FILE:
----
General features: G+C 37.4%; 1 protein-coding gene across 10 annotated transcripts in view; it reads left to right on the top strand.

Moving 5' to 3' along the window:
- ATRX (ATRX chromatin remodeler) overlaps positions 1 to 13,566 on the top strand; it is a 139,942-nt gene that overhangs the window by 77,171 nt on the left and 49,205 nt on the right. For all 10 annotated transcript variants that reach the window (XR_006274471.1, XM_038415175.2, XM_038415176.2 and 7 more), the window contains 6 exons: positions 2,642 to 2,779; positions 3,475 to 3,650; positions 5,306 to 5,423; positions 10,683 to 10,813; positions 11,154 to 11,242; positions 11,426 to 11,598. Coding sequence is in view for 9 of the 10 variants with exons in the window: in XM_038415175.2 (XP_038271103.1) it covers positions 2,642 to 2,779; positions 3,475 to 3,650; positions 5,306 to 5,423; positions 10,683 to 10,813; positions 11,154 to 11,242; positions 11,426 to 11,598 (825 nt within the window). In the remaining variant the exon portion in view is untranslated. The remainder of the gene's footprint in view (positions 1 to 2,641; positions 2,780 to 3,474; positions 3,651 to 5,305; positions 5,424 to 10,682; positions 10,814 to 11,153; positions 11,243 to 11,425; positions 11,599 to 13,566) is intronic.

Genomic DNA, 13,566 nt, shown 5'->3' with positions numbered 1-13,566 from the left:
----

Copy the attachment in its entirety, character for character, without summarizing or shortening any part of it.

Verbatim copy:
General features: G+C 37.4%; 1 protein-coding gene across 10 annotated transcripts in view; it reads left to right on the top strand.

Moving 5' to 3' along the window:
- ATRX (ATRX chromatin remodeler) overlaps positions 1 to 13,566 on the top strand; it is a 139,942-nt gene that overhangs the window by 77,171 nt on the left and 49,205 nt on the right. For all 10 annotated transcript variants that reach the window (XR_006274471.1, XM_038415175.2, XM_038415176.2 and 7 more), the window contains 6 exons: positions 2,642 to 2,779; positions 3,475 to 3,650; positions 5,306 to 5,423; positions 10,683 to 10,813; positions 11,154 to 11,242; positions 11,426 to 11,598. Coding sequence is in view for 9 of the 10 variants with exons in the window: in XM_038415175.2 (XP_038271103.1) it covers positions 2,642 to 2,779; positions 3,475 to 3,650; positions 5,306 to 5,423; positions 10,683 to 10,813; positions 11,154 to 11,242; positions 11,426 to 11,598 (825 nt within the window). In the remaining variant the exon portion in view is untranslated. The remainder of the gene's footprint in view (positions 1 to 2,641; positions 2,780 to 3,474; positions 3,651 to 5,305; positions 5,424 to 10,682; positions 10,814 to 11,153; positions 11,243 to 11,425; positions 11,599 to 13,566) is intronic.

Genomic DNA, 13,566 nt, shown 5'->3' with positions numbered 1-13,566 from the left: